Glossary of Credit Repair Terms
Written by: Kristy Welsh
Last Updated: March 24, 2017
Whether you’re just flirting with the idea of repairing your own credit or you’re ready to jump in with both feet today, do yourself a favor. Take a few moments to read over the credit repair terms you’ll see throughout the process. Even if everything doesn’t sink in right now, you’ll have given yourself a solid jumpstart that will make every subsequent step feel less intimidating and more familiar.
Credit repair – The process of improving your credit. Though you can pay a credit repair company to do the work for you, it is something you can do for free on your own.
Credit scores – The numbers used by creditors to determine your creditworthiness. These scores are generated by algorithms used to interpret the credit reports compiled by credit reporting bureaus. Credit scores are the numbers that credit repair is aimed at improving.
Both FICO and VantageScores range from 300 to 850, broken down as follows:
- 750-850 - Excellent
- 650-749 – Good
- 600-649 – Fair
- 300-599 – Poor
Industry-specific FICO scores range from 250 to 900.
FICO Score – This is the credit score that a reported 90 percent of creditors use when assessing your creditworthiness. The Fair Isaac Corporation – or FICO – has been generating these scores since the 1960s. You have multiple FICO Scores specific to the type of credit you may be seeking, including different versions for auto loans, credit cards, and mortgages. You can purchase your FICO Scores through myFICO.com.
VantageScore – This is a score created by the three major credit reporting bureaus in 2006, aimed at competing with the FICO Score. You can purchase your VantageScores through Experian, TransUnion, and Equifax.
Credit reports – The record of your credit history, including credit inquiries, credit accounts, balances, credit limits, timeliness of payments, accounts in collections, and public records (e.g., wage garnishment, tax liens, bankruptcies, foreclosures, lawsuits, judgments). Creditors often look at your credit reports, as well as the credit scores that the reports generate. That’s why looking over your credit reports is the first step in the credit repair process. The only way of cleaning them up is knowing what’s on there. You can see your credit reports every 12 months through AnnualCreditReport.com.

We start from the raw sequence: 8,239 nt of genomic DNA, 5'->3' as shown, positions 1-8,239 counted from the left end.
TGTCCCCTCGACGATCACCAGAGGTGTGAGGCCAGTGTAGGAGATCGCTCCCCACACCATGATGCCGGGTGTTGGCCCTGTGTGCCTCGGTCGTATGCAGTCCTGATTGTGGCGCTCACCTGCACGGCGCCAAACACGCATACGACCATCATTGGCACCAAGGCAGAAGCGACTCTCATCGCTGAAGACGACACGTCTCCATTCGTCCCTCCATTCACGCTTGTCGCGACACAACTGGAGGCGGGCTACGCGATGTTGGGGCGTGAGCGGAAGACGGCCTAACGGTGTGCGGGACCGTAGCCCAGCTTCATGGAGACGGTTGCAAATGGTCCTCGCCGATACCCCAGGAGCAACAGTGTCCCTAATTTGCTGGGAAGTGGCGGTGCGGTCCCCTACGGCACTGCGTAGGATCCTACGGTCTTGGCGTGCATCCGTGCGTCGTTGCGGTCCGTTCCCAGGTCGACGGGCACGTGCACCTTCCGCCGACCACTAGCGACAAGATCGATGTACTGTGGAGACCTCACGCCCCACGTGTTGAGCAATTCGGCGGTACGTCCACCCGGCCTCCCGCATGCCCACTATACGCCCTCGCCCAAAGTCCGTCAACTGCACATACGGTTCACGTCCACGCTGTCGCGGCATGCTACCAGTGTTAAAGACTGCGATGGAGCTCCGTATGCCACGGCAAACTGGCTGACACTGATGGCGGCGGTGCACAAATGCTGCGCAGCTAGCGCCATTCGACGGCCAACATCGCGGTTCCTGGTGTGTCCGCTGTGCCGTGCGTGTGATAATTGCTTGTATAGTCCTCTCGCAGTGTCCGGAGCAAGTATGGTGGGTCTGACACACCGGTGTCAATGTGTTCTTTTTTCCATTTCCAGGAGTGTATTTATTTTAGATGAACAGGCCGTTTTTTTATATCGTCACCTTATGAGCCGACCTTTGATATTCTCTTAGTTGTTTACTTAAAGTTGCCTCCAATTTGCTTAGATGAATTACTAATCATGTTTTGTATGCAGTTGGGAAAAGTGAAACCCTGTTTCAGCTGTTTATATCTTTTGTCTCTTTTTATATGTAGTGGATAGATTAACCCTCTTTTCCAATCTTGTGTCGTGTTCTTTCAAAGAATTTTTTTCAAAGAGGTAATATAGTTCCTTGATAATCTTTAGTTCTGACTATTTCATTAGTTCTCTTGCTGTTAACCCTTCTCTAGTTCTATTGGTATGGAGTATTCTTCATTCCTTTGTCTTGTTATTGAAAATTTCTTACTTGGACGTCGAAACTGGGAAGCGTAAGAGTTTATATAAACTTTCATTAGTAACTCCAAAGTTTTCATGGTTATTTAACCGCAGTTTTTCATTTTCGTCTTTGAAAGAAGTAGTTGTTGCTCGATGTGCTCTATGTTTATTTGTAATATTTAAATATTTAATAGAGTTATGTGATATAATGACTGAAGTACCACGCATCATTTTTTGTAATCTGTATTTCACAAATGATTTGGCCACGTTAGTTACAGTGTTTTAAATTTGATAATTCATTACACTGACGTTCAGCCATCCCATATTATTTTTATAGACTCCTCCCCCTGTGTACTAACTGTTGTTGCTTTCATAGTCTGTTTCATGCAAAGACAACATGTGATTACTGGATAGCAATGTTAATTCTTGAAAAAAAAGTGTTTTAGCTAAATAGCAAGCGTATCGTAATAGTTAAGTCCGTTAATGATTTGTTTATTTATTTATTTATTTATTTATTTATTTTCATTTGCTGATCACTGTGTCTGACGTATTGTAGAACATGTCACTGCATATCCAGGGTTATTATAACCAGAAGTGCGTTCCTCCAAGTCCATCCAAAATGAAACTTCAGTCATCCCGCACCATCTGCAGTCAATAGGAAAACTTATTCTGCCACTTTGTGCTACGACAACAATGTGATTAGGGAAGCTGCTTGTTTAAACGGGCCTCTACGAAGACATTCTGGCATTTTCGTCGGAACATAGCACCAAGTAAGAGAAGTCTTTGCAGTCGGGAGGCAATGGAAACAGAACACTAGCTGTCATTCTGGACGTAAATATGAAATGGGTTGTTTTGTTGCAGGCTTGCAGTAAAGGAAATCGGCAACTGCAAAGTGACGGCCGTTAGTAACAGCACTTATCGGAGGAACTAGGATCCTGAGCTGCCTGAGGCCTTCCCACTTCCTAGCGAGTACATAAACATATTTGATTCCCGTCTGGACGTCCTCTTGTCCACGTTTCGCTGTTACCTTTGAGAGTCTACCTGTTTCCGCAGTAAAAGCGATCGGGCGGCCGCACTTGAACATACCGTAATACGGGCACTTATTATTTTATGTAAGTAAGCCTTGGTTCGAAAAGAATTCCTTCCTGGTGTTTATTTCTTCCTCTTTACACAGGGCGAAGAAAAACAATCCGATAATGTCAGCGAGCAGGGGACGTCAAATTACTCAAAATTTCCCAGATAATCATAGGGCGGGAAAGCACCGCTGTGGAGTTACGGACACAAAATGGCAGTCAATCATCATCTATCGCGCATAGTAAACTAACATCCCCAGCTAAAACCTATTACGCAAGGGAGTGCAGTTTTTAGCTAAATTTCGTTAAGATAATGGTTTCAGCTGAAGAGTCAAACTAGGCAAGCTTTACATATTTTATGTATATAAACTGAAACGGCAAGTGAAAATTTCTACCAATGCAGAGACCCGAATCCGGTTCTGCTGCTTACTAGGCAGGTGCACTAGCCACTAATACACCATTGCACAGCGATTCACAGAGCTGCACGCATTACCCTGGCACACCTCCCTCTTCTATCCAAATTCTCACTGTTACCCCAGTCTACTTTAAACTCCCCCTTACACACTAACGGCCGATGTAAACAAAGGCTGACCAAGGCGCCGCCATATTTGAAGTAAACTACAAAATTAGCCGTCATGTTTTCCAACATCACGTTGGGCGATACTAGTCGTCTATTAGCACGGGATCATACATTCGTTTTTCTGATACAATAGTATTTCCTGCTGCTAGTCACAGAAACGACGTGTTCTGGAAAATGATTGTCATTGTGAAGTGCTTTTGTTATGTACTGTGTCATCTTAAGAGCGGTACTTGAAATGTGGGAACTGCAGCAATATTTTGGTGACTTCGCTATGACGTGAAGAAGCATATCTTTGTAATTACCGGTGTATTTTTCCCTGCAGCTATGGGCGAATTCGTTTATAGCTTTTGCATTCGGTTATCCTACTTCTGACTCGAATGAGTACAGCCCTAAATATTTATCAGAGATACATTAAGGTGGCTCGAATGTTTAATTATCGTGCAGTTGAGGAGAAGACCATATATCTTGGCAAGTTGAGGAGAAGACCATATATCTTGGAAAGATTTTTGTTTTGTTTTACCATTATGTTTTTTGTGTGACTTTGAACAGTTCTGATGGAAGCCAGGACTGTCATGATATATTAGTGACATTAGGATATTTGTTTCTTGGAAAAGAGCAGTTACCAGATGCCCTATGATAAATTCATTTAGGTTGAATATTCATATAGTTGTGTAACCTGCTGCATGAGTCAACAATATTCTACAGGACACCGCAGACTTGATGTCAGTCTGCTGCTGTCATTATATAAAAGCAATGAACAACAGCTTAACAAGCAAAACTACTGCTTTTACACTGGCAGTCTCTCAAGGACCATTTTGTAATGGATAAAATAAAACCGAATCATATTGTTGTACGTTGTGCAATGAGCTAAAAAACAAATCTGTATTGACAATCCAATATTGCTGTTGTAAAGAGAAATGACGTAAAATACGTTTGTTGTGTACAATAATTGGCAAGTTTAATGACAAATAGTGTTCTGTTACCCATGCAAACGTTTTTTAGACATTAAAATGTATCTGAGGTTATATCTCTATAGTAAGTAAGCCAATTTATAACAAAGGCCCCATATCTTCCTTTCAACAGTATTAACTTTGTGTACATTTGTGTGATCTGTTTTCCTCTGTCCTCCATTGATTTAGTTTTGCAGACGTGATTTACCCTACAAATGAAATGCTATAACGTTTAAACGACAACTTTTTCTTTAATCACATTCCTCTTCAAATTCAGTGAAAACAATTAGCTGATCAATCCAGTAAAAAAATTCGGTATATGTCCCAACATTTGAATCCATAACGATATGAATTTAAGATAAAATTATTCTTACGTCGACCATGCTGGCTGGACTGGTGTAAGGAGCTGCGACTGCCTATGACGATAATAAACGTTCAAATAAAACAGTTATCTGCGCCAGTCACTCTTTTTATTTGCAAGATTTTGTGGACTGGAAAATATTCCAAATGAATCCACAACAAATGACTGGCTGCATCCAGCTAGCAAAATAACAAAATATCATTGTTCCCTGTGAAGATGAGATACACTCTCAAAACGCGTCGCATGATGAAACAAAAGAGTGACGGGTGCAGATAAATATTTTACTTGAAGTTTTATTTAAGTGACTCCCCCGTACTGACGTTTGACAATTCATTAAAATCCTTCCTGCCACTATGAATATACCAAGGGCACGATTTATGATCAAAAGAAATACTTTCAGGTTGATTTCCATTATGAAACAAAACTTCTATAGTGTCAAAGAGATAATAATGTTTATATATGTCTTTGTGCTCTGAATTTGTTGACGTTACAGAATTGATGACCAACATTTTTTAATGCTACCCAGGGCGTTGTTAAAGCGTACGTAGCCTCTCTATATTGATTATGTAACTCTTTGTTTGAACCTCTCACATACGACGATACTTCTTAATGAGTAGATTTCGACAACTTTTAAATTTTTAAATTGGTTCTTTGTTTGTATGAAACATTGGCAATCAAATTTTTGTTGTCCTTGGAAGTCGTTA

Credit reporting bureaus – The agencies that compile your credit history into credit reports. The three main credit reporting bureaus are Experian, TransUnion, and Equifax. All three agencies have separate credit reports on you, so it’s important to see all three.
Credit report dispute – The action you take to challenge a mistake that you find on your credit report. Though every credit bureau has an online dispute process, it is recommended that you dispute the error in writing and send it via certified mail with return receipt requested.
Debt validation – The action you take to challenge an old debt that has been turned over to a collection agency or purchased from the original creditor by a debt buyer. When you request debt validation, the collector is required, by law, to verify the debt, including their right to collect on it. If such proof cannot be provided, you are not required to pay the debt and the listing must be removed from your credit reports.
Secured credit card – A credit that requires a cash deposit. Generally, the amount of the deposit is equal to the credit line. Provided you apply for a secured credit card that reports to the credit bureaus, it’s a great way to rebuild bad credit. Once you have improved your credit score, the secured credit card may be upgraded to a regular credit card or you may apply for one through a different issuer.
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